Obese children at higher risk of heart disease

August 10, 2005 in Heart Health, Nutrition for Children and Teenagers, Nutrition Topics in the News

Obese children at higher risk of heart disease

According to research from Thomas Jefferson University, obese children and adolescents have an increased risk of developing heart disease.

The researchers evaluated blood lipid levels and blood pressure in nearly 500 overweight children and teens ranging in age from 3 to 18. More than 25 percent of the study particpants had pre-hypertension and 7 percent had hypertension (high blood pressure). Rates of prehypertension and hypertension increased as the severity of obesity increased.

Regardless of blood pressure or degree of obesity, abnormal blood fat levels were common among particpants. In addition, levels of "good" (HDL) cholesterol were significantly lower and triglyceride levels higher among boys with prehypertension or hypertension than boys with normal blood pressure. These differences were not seen in girls.

It is known that heart disease occurs more frequently and at younger ages in adult males compared to females, however, this data suggests that the gender difference in risk begins in adolescence. Researchers are stressing the importance of prevention of childhood obesity, through regular physical activity and healthy eating, in an effort to reduce prevalance of heart disease.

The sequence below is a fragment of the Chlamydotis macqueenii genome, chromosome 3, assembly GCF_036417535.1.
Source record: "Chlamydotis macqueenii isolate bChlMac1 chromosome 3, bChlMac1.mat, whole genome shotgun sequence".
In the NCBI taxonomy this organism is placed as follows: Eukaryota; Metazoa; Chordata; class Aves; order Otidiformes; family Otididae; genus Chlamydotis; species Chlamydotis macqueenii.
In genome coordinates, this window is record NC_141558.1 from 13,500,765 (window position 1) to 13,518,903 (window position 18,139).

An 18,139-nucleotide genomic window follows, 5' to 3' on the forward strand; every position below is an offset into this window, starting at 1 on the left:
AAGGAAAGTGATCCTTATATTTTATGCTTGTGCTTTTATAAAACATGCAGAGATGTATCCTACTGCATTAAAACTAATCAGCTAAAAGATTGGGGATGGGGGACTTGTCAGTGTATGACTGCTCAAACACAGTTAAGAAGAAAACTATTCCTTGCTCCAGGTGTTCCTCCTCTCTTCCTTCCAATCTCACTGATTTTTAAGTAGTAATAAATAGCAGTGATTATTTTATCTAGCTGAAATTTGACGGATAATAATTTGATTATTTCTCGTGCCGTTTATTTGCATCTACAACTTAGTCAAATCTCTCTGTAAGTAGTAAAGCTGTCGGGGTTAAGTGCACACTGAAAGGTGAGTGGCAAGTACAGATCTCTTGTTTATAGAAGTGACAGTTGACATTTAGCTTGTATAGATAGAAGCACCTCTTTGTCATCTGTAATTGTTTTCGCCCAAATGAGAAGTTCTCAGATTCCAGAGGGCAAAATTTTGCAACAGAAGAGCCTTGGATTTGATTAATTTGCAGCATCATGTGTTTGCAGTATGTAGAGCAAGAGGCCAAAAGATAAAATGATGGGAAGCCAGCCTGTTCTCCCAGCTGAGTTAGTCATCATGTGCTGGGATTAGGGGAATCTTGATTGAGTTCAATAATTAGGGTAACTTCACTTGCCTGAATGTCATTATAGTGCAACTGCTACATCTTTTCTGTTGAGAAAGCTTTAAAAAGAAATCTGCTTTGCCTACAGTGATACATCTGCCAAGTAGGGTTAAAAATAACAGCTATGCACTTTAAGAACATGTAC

Recent Canadian research has suggested that Canadian children are currently among the heaviest in the world. Nearly one in five Canadian children are overweight, while more than 4 percent of children are obese.

All research on this web site is the property of Leslie Beck Nutrition Consulting Inc. and is protected by copyright. Keep in mind that research on these matters continues daily and is subject to change. The information presented is not intended as a substitute for medical treatment. It is intended to provide ongoing support of your healthy lifestyle practices.